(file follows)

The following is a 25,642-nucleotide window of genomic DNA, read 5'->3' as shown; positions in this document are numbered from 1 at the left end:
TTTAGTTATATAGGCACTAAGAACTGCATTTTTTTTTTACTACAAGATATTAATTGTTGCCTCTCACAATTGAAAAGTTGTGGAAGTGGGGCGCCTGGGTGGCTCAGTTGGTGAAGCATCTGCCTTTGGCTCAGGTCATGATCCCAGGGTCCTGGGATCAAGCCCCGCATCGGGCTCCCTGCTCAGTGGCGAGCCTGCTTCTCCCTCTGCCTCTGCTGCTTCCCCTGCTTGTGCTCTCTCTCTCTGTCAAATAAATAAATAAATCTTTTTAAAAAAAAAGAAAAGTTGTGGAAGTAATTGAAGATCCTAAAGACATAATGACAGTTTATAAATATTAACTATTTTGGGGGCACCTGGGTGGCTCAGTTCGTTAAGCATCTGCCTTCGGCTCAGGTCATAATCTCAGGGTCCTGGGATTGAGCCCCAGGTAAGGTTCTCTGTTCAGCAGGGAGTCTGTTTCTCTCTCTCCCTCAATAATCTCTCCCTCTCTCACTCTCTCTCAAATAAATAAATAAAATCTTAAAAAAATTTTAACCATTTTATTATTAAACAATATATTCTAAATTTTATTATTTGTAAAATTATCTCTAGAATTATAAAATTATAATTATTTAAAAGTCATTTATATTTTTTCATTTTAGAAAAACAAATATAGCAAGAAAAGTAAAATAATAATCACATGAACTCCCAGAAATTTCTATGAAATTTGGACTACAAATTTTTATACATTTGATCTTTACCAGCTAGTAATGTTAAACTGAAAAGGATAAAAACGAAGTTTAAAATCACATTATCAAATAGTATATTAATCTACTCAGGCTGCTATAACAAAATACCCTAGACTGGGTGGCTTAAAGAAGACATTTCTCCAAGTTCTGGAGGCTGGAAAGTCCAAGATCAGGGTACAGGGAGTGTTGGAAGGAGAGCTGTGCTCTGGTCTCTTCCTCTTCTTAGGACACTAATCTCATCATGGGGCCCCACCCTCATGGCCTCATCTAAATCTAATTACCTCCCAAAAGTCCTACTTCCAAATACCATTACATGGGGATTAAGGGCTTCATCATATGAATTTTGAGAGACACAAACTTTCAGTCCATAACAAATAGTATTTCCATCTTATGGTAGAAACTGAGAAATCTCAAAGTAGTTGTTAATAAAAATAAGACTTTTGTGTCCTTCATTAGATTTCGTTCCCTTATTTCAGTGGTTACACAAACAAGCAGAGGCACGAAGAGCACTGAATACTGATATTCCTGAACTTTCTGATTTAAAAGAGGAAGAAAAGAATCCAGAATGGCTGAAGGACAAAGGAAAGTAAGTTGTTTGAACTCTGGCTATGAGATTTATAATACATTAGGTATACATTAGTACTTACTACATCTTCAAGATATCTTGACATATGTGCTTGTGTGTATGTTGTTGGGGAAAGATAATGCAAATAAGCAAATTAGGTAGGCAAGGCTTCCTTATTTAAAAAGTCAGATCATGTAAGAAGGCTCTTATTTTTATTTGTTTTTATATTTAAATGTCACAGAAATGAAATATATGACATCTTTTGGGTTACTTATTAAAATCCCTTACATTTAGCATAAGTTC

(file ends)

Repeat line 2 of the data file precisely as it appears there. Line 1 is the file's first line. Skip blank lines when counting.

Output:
TTTAGTTATATAGGCACTAAGAACTGCATTTTTTTTTTACTACAAGATATTAATTGTTGCCTCTCACAATTGAAAAGTTGTGGAAGTGGGGCGCCTGGGTGGCTCAGTTGGTGAAGCATCTGCCTTTGGCTCAGGTCATGATCCCAGGGTCCTGGGATCAAGCCCCGCATCGGGCTCCCTGCTCAGTGGCGAGCCTGCTTCTCCCTCTGCCTCTGCTGCTTCCCCTGCTTGTGCTCTCTCTCTCTGTCAAATAAATAAATAAATCTTTTTAAAAAAAAAGAAAAGTTGTGGAAGTAATTGAAGATCCTAAAGACATAATGACAGTTTATAAATATTAACTATTTTGGGGGCACCTGGGTGGCTCAGTTCGTTAAGCATCTGCCTTCGGCTCAGGTCATAATCTCAGGGTCCTGGGATTGAGCCCCAGGTAAGGTTCTCTGTTCAGCAGGGAGTCTGTTTCTCTCTCTCCCTCAATAATCTCTCCCTCTCTCACTCTCTCTCAAATAAATAAATAAAATCTTAAAAAAATTTTAACCATTTTATTATTAAACAATATATTCTAAATTTTATTATTTGTAAAATTATCTCTAGAATTATAAAATTATAATTATTTAAAAGTCATTTATATTTTTTCATTTTAGAAAAACAAATATAGCAAGAAAAGTAAAATAATAATCACATGAACTCCCAGAAATTTCTATGAAATTTGGACTACAAATTTTTATACATTTGATCTTTACCAGCTAGTAATGTTAAACTGAAAAGGATAAAAACGAAGTTTAAAATCACATTATCAAATAGTATATTAATCTACTCAGGCTGCTATAACAAAATACCCTAGACTGGGTGGCTTAAAGAAGACATTTCTCCAAGTTCTGGAGGCTGGAAAGTCCAAGATCAGGGTACAGGGAGTGTTGGAAGGAGAGCTGTGCTCTGGTCTCTTCCTCTTCTTAGGACACTAATCTCATCATGGGGCCCCACCCTCATGGCCTCATCTAAATCTAATTACCTCCCAAAAGTCCTACTTCCAAATACCATTACATGGGGATTAAGGGCTTCATCATATGAATTTTGAGAGACACAAACTTTCAGTCCATAACAAATAGTATTTCCATCTTATGGTAGAAACTGAGAAATCTCAAAGTAGTTGTTAATAAAAATAAGACTTTTGTGTCCTTCATTAGATTTCGTTCCCTTATTTCAGTGGTTACACAAACAAGCAGAGGCACGAAGAGCACTGAATACTGATATTCCTGAACTTTCTGATTTAAAAGAGGAAGAAAAGAATCCAGAATGGCTGAAGGACAAAGGAAAGTAAGTTGTTTGAACTCTGGCTATGAGATTTATAATACATTAGGTATACATTAGTACTTACTACATCTTCAAGATATCTTGACATATGTGCTTGTGTGTATGTTGTTGGGGAAAGATAATGCAAATAAGCAAATTAGGTAGGCAAGGCTTCCTTATTTAAAAAGTCAGATCATGTAAGAAGGCTCTTATTTTTATTTGTTTTTATATTTAAATGTCACAGAAATGAAATATATGACATCTTTTGGGTTACTTATTAAAATCCCTTACATTTAGCATAAGTTC